Research Article, J Womens Health Issues Care Vol: 7 Issue: 1
Women’s Knowledge of Breast Cancer: A Cross-Sectional Study
*Corresponding Author : Ghufran Jassim
Senior lecturer in Family Medicine at the Royal College of Surgeons in Ireland-Medical University of Bahrain, PO box 15503 Adliya, Bahrain
Tel: 97339680009; +97316660125
E-mail: [email protected]
Received: January 08, 2018 Accepted: February 07, 2018 Published: February 12, 2018
Citation: Verhagen K, Khalaf Z, Jassim G (2018) Women’s Knowledge of Breast Cancer: A Cross-Sectional Study. J Womens Health, Issues Care 7:1. doi: 10.4172/2325-9795.1000296
Background: There is a recognised need for a mass populationbased breast cancer screening programme in Bahrain. Better understanding of the level of knowledge and the different perceptions regarding breast cancer among women in Bahrain can potentially aid in the development of a culturally appropriate and efficient educational campaign. This study set out to explore the knowledge of women in Bahrain with regards to breast cancer risk factors, screening and treatment options.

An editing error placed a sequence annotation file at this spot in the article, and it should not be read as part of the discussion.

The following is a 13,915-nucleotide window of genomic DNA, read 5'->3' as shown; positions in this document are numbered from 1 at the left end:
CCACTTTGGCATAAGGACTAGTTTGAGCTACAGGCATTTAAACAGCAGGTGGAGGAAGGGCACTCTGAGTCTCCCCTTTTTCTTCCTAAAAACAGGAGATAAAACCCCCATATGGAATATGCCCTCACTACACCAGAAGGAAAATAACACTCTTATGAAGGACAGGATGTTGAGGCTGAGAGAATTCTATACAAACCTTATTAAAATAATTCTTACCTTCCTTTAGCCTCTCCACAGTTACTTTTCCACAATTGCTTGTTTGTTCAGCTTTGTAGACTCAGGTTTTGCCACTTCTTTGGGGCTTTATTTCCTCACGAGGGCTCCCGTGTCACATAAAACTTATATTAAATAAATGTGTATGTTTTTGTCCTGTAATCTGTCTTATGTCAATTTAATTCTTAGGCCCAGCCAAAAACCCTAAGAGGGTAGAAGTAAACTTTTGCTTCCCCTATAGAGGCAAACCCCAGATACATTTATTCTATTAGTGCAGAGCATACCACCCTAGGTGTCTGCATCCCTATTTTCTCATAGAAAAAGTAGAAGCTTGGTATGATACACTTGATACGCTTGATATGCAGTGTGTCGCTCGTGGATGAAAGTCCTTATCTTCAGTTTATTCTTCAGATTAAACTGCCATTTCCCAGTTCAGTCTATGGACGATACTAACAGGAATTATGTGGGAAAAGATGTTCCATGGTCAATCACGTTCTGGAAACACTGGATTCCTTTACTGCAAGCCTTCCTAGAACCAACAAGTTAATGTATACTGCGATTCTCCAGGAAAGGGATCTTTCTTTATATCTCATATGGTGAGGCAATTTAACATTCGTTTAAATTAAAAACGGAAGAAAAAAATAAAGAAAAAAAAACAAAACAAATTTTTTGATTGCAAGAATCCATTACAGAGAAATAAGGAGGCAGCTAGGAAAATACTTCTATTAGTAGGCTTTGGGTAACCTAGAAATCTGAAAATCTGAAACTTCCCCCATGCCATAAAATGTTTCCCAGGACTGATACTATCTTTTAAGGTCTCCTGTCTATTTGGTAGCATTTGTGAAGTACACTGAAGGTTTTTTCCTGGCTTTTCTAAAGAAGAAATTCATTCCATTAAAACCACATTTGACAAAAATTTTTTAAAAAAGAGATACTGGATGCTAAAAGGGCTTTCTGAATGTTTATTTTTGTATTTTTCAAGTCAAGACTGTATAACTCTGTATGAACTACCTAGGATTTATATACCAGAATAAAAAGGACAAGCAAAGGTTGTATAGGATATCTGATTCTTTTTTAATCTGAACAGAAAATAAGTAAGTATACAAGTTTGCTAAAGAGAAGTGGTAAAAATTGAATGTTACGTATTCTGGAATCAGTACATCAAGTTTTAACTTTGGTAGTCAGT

Methods: This study is a cross-sectional study including 300 participants from breast clinics in the primary health care centres in Bahrain. Questionnaires were completed via face to face interviews.
Results: In terms of risk factor knowledge, 51.3% of respondents answered “yes” on whether family history is a risk to developing breast cancer. This was closely followed by 51% of participants answering “yes” with regards to BRCA genetic mutation being a risk factor. Mammogram was exceedingly the method rated as most effective for detecting BC; 13.7% gave it a rank of 1 (best). Physical examination came second in terms the percentage of respondents ranking it as the best. Furthermore, 91.0% of respondents believed that BC screening is safe. In addition, there was a statistically significant negative relationship between age of respondents and how safe screening was perceived. Education was a statistically significant positive predictor with regards to whether screening was thought to improve survival. Surgery was chosen by the majority as the most important treatment for cancer (43.7%).
Conclusions: The findings of this study point to improved screening knowledge level but limited knowledge regarding risk factors and treatment. These areas can be targeted in future educational campaigns.